View synonyms for jingle


[ jing-guhl ]

verb (used without object)

, jin·gled, jin·gling.
  1. to make clinking or tinkling sounds, as do coins, keys, or other light, resonant metal objects when coming into contact or being struck together repeatedly:

    The keys on his belt jingled as he walked.

  2. to move or proceed with such sounds:

    The sleigh, decorated with bells, jingled along the snowy road.

  3. to sound in a light, repetitious manner suggestive of this, as verse, a sequence of words, or piece of music.
  4. to make rhymes.

verb (used with object)

, jin·gled, jin·gling.
  1. to cause to jingle:

    He jingled the coins in his pocket.


  1. a tinkling or clinking sound, as of small bells or of small pieces of resonant metal repeatedly struck one against another.
  2. something that makes such a sound, as a small bell or a metal pendant.
  3. a catchy succession of like or repetitious sounds, as in music or verse.
  4. a piece of verse or a short song having such a catchy succession of sounds, usually of a light or humorous character:

    an advertising jingle.

  5. Irish English and Australian. a loosely sprung, two-wheeled, roofed carriage, usually used as a hackney coach.


/ ˈdʒɪŋɡəl /


  1. to ring or cause to ring lightly and repeatedly
  2. intr to sound in a manner suggestive of jingling

    a jingling verse


  1. a sound of metal jingling

    the jingle of the keys

  2. a catchy and rhythmic verse, song, etc, esp one used in advertising

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Derived Forms

  • ˈjingly, adjective
  • ˈjingler, noun

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Other Words From

  • jingler noun
  • jingling·ly adverb
  • jingly adjective

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Word History and Origins

Origin of jingle1

1350–1400; Middle English gynglen, apparently imitative; compare Dutch jengelen; -le

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Word History and Origins

Origin of jingle1

C16: probably of imitative origin; compare Dutch jengelen

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Example Sentences

Each time Gertrude’s snout found a treat in a researcher’s hand, a musical jingle sounded.

It starred the company’s CEO, standing in a field and singing a jingle he wrote.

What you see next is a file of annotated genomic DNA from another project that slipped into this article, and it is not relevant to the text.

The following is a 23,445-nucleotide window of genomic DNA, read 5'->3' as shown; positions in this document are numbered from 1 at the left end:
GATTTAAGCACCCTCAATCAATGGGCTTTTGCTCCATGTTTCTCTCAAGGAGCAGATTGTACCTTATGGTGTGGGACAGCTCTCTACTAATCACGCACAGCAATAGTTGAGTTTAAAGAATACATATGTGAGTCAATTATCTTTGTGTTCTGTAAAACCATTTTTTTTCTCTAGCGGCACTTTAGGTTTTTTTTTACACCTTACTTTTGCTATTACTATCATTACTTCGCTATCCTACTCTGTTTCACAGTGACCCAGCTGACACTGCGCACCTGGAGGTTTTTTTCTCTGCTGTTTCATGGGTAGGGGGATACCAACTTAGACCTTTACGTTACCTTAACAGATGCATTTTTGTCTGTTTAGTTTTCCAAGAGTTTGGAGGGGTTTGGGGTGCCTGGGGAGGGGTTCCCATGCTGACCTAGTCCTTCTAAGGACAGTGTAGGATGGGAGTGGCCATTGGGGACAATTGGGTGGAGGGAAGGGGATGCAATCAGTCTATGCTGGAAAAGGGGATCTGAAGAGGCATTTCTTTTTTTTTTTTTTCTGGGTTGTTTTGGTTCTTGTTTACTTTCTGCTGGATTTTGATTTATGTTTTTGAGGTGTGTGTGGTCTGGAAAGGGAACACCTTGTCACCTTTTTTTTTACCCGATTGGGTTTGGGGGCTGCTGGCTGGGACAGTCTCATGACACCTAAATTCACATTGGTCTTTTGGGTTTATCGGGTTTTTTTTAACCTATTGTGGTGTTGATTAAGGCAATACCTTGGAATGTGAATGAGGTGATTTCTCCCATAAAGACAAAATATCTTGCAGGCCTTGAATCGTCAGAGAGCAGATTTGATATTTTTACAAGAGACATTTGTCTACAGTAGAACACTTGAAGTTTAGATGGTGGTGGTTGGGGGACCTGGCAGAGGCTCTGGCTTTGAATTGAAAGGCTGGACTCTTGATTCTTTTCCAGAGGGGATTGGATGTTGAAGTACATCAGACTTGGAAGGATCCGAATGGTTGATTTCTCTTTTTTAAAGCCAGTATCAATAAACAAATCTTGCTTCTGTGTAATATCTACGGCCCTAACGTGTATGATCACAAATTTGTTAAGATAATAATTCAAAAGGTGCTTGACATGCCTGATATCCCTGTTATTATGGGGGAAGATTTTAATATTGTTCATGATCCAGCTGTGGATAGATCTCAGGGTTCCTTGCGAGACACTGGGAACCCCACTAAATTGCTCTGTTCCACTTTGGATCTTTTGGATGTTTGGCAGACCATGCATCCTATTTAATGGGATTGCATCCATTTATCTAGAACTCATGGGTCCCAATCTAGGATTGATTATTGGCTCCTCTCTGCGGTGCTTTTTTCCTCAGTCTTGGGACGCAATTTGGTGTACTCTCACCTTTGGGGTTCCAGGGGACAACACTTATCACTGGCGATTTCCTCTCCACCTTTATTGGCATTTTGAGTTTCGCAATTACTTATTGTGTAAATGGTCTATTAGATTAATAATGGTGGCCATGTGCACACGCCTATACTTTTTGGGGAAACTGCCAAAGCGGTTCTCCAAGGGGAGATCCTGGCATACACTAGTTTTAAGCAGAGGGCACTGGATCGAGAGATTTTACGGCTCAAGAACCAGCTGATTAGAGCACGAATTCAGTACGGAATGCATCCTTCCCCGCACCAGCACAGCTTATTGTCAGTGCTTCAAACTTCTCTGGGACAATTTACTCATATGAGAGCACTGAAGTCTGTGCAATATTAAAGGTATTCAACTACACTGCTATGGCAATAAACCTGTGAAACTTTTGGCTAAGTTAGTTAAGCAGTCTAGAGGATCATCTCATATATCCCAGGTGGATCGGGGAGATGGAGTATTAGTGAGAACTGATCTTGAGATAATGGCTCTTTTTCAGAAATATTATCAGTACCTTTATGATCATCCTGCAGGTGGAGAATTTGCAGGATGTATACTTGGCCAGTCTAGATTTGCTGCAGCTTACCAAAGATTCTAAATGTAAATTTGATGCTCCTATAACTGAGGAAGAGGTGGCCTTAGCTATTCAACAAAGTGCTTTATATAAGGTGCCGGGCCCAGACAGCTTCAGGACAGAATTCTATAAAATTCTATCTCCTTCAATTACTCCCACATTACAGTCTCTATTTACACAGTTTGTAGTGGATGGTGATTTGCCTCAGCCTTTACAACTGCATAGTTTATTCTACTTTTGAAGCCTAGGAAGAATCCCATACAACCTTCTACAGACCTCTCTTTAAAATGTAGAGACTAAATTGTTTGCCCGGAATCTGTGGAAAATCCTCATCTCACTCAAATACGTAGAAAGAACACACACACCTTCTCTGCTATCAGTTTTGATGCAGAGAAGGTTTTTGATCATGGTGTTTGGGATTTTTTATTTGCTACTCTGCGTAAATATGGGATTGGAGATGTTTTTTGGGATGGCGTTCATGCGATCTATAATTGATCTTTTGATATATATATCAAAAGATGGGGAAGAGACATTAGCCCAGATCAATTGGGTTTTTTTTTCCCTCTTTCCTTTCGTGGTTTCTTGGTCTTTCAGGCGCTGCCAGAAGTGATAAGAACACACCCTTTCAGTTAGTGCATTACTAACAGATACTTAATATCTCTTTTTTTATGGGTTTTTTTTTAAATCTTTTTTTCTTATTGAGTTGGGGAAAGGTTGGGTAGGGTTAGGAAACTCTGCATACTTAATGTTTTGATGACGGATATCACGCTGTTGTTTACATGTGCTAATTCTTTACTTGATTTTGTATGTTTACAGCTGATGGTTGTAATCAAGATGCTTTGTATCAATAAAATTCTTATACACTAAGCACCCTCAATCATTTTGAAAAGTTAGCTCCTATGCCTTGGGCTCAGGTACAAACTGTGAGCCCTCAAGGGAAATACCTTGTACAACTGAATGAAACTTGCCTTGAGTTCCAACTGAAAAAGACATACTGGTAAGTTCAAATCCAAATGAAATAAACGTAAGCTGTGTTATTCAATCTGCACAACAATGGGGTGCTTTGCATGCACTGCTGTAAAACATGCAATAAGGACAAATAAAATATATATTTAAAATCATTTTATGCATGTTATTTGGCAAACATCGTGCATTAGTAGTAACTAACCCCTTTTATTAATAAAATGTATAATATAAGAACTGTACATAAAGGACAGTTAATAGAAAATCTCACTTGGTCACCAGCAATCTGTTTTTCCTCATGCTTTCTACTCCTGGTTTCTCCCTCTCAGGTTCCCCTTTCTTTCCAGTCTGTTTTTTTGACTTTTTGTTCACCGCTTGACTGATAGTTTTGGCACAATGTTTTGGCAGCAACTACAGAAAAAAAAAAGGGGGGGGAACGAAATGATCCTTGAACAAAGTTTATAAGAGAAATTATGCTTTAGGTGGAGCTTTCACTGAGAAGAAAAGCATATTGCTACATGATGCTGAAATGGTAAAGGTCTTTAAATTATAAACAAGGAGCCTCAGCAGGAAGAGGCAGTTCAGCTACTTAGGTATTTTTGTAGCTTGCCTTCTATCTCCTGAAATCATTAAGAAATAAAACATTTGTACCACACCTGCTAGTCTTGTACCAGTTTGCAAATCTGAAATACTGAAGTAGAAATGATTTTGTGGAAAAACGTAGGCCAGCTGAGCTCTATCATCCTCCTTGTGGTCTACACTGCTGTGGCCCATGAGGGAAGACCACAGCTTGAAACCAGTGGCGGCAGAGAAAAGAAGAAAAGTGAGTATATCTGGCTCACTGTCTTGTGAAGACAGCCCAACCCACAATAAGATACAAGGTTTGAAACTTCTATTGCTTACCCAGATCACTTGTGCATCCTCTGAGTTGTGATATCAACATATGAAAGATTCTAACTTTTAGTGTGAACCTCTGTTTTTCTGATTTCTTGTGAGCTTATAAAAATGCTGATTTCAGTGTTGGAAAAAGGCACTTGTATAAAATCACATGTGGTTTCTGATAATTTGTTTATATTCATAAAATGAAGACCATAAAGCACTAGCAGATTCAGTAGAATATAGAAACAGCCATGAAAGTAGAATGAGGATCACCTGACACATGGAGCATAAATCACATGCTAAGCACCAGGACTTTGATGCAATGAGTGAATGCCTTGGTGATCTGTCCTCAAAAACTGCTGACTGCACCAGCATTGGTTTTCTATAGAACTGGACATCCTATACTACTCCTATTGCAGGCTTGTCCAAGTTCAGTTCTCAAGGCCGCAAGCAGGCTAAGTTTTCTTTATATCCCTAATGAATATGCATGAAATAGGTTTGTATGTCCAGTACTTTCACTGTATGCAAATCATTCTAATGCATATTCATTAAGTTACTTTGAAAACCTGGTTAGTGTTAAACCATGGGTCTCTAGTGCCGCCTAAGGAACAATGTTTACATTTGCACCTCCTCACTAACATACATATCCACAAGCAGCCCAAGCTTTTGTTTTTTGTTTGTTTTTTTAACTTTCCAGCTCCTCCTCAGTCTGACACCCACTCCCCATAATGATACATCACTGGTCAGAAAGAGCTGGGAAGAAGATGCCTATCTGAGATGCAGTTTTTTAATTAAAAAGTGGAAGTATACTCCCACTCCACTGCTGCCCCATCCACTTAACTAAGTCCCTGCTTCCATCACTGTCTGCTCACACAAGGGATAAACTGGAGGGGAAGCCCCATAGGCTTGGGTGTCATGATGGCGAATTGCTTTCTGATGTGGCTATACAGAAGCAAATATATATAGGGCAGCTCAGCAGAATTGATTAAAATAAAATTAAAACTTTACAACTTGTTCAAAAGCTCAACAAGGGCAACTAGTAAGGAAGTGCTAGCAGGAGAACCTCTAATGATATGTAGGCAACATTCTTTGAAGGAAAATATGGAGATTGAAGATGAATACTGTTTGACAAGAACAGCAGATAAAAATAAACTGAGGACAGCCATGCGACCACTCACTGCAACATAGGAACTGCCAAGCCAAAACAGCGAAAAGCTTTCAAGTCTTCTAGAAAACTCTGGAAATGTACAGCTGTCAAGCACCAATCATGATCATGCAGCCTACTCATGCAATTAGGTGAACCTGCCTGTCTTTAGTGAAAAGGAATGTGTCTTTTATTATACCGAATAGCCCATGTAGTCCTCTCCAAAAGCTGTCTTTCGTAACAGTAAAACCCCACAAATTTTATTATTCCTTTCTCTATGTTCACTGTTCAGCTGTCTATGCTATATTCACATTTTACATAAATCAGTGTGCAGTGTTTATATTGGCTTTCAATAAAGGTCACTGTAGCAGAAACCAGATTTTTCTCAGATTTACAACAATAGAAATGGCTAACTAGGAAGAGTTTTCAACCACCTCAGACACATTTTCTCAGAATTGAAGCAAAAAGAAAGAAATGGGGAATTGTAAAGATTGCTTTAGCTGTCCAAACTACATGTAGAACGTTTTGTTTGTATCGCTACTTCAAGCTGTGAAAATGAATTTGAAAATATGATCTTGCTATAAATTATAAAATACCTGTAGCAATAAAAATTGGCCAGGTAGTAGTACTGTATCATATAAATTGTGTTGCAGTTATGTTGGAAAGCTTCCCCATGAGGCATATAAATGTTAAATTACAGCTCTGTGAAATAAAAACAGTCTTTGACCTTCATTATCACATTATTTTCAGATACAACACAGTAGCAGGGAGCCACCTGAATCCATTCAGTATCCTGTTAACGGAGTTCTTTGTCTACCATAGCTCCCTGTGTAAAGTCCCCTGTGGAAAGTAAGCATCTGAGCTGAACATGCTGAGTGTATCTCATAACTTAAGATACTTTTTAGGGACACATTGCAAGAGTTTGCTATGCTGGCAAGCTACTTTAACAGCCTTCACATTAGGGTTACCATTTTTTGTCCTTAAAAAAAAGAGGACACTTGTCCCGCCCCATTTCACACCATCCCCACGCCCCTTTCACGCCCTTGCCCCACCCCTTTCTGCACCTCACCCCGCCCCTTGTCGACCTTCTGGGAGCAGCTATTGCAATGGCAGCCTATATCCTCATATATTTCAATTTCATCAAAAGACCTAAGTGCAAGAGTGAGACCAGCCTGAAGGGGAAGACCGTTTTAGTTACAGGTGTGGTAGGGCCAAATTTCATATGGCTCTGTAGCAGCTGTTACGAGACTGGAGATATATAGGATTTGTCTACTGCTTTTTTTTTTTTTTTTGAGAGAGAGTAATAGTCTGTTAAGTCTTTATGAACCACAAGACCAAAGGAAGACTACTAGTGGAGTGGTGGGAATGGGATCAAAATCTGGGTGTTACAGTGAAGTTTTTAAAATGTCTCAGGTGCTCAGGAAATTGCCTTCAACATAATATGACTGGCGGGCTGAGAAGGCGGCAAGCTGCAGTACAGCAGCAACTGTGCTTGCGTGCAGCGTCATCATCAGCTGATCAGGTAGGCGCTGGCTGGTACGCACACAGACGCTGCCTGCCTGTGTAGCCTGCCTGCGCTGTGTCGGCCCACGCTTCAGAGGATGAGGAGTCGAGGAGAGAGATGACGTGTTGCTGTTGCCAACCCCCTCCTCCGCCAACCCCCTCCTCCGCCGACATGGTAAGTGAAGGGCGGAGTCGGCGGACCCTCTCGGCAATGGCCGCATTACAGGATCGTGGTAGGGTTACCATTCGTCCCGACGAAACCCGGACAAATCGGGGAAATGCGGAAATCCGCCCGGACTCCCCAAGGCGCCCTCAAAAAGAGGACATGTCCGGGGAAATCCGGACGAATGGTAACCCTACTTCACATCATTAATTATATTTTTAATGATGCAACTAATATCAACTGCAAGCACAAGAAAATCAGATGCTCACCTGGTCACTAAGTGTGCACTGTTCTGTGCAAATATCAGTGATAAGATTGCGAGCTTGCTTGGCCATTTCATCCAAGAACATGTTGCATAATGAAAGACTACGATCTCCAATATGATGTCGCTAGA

Every few days we essentially recycle ourselves, reminiscent of an old advertising jingle for milk, “There’s a new you coming every day!”

At a young age, we performed living room talent shows to the commercial jingles, incorporated plastic drive-thru toys into our play, and had birthday parties in McDonald’s side lobbies.

From Eater

The concept had been notoriously difficult, so her teacher assigned a remix to the accompanying jingle to be presented in class the next day.

From Ozy

We sing “Rudolph the Red-Nosed Reindeer” and “Jingle Bells”.

Can you imagine Bud Powell or Charlie Parker writing a jingle?

People might be surprised that during that period “Maiden Voyage,” one of your most well-loved standards, began as a TV jingle.

The 420-friendly site, “built by stoners for stoners,” allows you to mingle and jingle with—well, you get it.

Professional jingle /voice-over artist Eddie Ganz provided the vocals.

Garnache took the proffered chair, and sank down with creak and jingle to warm himself at the fire.

Then he heard the sudden jingle of a bit, and presently a horse and rider climbed into view against the pure sky.

A moment later we, too, heard the sound; it was the jingle of approaching sleigh-bells.

Presently the jingle of harness sounded behind me, and the guns went by to take up a position on the left.

According to Skeat jingle, “a frequentative verb from the base jink,” is allied to chink, and chink is “an imitative word”.


Related Words




Jinghis Khanjingle bell